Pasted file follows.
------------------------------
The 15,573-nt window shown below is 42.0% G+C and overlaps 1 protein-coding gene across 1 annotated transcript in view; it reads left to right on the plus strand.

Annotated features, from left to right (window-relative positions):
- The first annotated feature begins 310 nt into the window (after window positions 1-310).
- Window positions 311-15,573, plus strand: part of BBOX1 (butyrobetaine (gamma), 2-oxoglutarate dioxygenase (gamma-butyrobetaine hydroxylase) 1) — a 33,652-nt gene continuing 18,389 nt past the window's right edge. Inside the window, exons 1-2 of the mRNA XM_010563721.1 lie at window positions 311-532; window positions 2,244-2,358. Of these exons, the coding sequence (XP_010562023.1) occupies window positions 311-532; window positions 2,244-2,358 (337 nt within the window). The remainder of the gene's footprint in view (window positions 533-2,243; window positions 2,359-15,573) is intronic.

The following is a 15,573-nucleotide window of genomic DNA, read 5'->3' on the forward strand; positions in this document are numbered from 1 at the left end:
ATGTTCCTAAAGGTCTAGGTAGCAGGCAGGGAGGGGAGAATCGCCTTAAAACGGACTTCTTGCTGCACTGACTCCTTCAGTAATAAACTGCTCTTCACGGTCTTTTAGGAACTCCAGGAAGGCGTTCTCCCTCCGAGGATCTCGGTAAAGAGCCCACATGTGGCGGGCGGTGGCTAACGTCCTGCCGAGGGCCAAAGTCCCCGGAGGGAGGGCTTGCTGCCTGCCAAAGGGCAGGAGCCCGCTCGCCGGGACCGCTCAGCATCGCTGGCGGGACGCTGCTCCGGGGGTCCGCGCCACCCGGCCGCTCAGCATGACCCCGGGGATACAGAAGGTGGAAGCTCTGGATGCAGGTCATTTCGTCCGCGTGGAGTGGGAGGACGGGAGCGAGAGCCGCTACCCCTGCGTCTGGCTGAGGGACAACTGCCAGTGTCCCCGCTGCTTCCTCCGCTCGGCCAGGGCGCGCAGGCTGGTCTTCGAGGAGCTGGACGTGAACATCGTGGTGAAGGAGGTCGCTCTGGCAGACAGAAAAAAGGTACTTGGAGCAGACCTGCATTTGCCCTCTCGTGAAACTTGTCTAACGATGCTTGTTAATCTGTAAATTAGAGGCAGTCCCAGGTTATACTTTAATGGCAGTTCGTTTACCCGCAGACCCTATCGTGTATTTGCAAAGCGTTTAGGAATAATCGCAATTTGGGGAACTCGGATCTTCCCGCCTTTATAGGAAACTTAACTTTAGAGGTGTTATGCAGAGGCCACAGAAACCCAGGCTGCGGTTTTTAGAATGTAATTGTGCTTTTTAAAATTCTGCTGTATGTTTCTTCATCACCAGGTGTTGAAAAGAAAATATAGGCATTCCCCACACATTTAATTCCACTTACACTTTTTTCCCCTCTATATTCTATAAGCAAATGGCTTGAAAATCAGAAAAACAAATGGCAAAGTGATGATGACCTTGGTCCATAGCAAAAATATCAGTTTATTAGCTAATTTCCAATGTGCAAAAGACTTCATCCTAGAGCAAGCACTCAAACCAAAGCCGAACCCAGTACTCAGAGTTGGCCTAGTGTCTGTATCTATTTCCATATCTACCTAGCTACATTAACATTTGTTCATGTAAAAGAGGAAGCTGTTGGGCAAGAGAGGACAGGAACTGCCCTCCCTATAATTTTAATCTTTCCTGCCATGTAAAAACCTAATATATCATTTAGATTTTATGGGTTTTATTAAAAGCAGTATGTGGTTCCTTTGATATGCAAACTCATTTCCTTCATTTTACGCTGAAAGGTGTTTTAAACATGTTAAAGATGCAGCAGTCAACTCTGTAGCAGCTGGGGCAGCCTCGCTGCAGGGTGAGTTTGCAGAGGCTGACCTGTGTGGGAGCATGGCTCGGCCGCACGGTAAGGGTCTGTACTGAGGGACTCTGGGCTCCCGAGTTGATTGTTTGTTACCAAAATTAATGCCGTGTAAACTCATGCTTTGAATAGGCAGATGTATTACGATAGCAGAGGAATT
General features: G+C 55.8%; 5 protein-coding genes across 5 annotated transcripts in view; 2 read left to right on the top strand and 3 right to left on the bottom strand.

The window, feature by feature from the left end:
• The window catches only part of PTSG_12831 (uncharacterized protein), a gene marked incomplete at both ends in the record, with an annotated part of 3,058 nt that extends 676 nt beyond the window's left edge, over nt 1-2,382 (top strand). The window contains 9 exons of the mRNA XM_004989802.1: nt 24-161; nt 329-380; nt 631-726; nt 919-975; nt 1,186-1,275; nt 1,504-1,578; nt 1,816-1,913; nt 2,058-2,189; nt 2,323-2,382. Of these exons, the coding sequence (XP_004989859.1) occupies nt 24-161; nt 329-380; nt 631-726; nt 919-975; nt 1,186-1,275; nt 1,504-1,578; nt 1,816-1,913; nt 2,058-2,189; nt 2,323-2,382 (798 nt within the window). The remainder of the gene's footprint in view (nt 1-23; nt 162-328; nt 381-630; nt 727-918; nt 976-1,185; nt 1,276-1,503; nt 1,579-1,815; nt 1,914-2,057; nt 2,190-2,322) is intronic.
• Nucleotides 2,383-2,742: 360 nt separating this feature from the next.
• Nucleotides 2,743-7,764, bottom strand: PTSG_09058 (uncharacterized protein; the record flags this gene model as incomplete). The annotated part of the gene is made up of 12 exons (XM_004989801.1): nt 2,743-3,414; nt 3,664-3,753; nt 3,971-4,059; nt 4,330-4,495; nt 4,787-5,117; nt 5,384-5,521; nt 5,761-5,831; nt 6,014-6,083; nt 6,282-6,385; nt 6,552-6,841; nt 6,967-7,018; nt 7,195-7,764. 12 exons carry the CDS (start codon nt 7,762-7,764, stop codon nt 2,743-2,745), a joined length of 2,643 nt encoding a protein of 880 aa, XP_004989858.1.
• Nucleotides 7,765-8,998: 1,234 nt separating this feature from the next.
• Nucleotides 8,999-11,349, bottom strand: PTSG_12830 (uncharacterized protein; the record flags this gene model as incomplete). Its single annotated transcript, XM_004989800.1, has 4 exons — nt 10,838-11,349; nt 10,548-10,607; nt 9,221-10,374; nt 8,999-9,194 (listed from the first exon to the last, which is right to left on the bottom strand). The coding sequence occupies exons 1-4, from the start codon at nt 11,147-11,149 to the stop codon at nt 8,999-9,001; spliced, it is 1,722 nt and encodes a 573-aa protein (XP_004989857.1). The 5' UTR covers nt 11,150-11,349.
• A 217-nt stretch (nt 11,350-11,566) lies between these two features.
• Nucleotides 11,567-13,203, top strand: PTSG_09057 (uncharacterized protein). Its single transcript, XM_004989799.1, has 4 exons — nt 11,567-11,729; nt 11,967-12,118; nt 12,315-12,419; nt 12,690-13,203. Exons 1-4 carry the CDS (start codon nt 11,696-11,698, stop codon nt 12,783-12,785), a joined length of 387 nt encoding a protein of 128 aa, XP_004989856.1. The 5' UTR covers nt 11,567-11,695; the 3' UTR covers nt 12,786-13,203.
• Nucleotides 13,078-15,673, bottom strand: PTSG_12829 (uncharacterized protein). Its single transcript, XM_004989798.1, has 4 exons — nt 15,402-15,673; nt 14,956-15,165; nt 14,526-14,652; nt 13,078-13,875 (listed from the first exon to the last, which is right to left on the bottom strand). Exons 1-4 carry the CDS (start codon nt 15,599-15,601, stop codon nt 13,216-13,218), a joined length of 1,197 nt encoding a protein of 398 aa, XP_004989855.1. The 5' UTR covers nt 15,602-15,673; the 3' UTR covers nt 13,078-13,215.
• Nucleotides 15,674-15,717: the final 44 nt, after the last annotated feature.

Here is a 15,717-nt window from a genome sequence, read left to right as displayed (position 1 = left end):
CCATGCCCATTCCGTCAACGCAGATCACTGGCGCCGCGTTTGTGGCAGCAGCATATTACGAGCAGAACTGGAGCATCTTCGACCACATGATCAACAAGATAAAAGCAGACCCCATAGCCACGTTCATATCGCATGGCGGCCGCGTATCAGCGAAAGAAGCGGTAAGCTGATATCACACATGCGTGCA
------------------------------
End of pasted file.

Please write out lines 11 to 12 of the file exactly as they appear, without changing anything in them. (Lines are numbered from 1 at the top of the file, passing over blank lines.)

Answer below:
• Nucleotides 2,743-7,764, bottom strand: PTSG_09058 (uncharacterized protein; the record flags this gene model as incomplete). The annotated part of the gene is made up of 12 exons (XM_004989801.1): nt 2,743-3,414; nt 3,664-3,753; nt 3,971-4,059; nt 4,330-4,495; nt 4,787-5,117; nt 5,384-5,521; nt 5,761-5,831; nt 6,014-6,083; nt 6,282-6,385; nt 6,552-6,841; nt 6,967-7,018; nt 7,195-7,764. 12 exons carry the CDS (start codon nt 7,762-7,764, stop codon nt 2,743-2,745), a joined length of 2,643 nt encoding a protein of 880 aa, XP_004989858.1.
• Nucleotides 7,765-8,998: 1,234 nt separating this feature from the next.